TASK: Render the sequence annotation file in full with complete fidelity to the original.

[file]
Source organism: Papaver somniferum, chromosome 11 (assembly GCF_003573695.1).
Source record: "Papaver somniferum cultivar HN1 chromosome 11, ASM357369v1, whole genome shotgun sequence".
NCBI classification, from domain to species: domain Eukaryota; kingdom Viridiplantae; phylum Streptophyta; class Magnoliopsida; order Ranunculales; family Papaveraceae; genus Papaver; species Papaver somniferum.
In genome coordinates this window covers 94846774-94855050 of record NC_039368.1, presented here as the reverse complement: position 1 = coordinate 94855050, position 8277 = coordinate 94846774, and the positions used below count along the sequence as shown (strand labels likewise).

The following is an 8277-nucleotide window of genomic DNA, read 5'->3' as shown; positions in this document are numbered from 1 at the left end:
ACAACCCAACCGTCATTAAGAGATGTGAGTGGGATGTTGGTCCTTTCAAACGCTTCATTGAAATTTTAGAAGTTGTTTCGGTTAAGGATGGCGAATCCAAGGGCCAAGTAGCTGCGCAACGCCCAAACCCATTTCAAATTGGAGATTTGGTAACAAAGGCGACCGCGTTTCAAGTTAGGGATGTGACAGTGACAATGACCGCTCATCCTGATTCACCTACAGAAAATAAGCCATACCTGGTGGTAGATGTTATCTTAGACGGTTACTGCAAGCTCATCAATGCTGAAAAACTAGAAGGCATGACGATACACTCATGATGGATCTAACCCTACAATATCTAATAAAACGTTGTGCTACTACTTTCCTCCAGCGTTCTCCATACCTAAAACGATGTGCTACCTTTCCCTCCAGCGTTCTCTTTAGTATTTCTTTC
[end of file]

Source organism: Papaver somniferum, chromosome 11 (assembly GCF_003573695.1).
Source record: "Papaver somniferum cultivar HN1 chromosome 11, ASM357369v1, whole genome shotgun sequence".
NCBI classification, from domain to species: domain Eukaryota; kingdom Viridiplantae; phylum Streptophyta; class Magnoliopsida; order Ranunculales; family Papaveraceae; genus Papaver; species Papaver somniferum.
In genome coordinates this window covers 94846774-94855050 of record NC_039368.1, presented here as the reverse complement: position 1 = coordinate 94855050, position 8277 = coordinate 94846774, and the positions used below count along the sequence as shown (strand labels likewise).

The following is an 8277-nucleotide window of genomic DNA, read 5'->3' as shown; positions in this document are numbered from 1 at the left end:
ACAACCCAACCGTCATTAAGAGATGTGAGTGGGATGTTGGTCCTTTCAAACGCTTCATTGAAATTTTAGAAGTTGTTTCGGTTAAGGATGGCGAATCCAAGGGCCAAGTAGCTGCGCAACGCCCAAACCCATTTCAAATTGGAGATTTGGTAACAAAGGCGACCGCGTTTCAAGTTAGGGATGTGACAGTGACAATGACCGCTCATCCTGATTCACCTACAGAAAATAAGCCATACCTGGTGGTAGATGTTATCTTAGACGGTTACTGCAAGCTCATCAATGCTGAAAAACTAGAAGGCATGACGATACACTCATGATGGATCTAACCCTACAATATCTAATAAAACGTTGTGCTACTACTTTCCTCCAGCGTTCTCCATACCTAAAACGATGTGCTACCTTTCCCTCCAGCGTTCTCTTTAGTATTTCTTTC